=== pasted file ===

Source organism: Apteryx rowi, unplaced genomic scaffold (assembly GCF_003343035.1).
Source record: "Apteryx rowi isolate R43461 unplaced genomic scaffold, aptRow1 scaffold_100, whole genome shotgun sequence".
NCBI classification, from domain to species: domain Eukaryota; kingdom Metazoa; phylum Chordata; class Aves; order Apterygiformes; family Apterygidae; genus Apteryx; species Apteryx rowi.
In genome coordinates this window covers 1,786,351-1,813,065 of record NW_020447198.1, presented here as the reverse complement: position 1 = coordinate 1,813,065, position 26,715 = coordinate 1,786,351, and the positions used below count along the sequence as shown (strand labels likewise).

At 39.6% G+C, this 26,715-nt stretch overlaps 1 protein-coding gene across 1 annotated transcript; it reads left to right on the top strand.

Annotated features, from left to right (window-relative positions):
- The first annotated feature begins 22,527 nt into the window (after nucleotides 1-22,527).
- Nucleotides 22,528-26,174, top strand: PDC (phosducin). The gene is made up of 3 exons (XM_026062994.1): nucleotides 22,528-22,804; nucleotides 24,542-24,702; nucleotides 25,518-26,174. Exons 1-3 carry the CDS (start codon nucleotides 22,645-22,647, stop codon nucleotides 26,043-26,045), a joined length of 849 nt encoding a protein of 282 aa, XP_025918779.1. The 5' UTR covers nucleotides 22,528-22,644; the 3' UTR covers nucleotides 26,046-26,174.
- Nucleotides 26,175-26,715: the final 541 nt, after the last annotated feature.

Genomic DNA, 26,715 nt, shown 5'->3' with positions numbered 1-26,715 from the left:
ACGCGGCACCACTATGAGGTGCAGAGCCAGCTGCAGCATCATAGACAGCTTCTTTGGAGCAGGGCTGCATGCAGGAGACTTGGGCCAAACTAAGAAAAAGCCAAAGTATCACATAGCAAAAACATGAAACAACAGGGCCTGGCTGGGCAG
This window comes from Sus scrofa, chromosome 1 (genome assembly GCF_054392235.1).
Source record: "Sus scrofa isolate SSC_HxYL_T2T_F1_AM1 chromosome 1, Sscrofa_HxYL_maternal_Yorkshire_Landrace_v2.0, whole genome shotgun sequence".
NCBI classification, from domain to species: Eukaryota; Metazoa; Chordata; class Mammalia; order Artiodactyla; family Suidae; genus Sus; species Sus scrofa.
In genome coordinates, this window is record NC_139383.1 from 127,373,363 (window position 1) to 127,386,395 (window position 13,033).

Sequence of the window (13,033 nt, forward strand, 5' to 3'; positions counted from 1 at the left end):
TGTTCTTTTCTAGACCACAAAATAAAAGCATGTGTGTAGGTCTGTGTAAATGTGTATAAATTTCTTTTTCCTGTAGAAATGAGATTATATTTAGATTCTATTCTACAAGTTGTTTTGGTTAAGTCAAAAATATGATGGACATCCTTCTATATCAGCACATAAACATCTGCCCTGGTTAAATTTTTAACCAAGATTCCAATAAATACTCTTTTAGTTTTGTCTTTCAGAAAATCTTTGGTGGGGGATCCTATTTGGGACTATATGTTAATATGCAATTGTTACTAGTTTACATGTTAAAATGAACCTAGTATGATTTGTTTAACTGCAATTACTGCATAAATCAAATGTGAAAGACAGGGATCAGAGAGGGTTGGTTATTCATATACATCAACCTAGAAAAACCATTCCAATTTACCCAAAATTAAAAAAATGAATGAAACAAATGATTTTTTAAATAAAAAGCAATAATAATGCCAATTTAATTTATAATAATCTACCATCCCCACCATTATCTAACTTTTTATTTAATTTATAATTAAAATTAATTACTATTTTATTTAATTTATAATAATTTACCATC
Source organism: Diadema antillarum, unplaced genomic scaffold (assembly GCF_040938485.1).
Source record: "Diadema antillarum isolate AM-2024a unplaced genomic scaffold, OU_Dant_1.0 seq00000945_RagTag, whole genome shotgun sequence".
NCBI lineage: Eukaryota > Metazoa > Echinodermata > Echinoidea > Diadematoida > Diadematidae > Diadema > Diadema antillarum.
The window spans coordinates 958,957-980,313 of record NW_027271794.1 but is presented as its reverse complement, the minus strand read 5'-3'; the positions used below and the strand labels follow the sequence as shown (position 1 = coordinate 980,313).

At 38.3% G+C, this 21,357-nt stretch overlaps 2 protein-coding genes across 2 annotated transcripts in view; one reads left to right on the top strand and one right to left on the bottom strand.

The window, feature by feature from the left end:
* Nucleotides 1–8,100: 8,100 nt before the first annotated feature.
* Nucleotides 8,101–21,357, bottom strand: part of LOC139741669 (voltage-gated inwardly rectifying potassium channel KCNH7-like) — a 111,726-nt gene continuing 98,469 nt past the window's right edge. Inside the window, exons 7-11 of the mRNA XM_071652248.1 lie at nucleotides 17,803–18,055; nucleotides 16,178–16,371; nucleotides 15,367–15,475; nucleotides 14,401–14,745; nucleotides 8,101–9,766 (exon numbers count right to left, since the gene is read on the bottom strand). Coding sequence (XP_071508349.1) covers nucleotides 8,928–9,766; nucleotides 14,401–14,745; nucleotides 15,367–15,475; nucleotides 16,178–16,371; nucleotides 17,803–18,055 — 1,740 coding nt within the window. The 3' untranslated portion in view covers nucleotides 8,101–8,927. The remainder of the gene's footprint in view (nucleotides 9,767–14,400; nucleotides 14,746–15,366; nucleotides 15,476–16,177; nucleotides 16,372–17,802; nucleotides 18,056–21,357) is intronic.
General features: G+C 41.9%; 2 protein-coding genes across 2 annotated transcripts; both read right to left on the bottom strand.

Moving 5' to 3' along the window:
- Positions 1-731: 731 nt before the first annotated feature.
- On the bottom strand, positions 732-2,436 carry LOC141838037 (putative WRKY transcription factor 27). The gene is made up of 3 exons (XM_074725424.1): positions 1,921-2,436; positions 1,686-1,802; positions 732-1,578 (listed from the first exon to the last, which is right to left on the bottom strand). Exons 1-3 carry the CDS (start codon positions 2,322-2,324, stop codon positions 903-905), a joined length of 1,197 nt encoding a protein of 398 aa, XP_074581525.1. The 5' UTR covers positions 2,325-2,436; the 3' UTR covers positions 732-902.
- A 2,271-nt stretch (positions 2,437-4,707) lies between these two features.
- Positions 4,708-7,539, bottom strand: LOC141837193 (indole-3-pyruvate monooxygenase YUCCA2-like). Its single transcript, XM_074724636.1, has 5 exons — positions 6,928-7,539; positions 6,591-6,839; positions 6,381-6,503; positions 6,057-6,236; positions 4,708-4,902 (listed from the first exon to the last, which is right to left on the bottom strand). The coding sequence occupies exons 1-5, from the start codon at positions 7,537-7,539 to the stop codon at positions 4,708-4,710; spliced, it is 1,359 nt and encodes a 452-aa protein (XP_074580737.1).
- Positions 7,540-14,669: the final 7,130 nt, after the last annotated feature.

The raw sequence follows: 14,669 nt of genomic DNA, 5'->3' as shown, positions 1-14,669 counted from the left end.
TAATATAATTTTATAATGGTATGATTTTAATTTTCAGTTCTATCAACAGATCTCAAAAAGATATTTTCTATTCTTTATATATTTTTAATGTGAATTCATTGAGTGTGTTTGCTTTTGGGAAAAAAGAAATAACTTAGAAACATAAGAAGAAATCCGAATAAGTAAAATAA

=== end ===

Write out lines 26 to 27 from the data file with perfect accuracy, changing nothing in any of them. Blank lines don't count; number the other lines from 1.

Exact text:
General features: G+C 41.9%; 2 protein-coding genes across 2 annotated transcripts; both read right to left on the bottom strand.

Moving 5' to 3' along the window: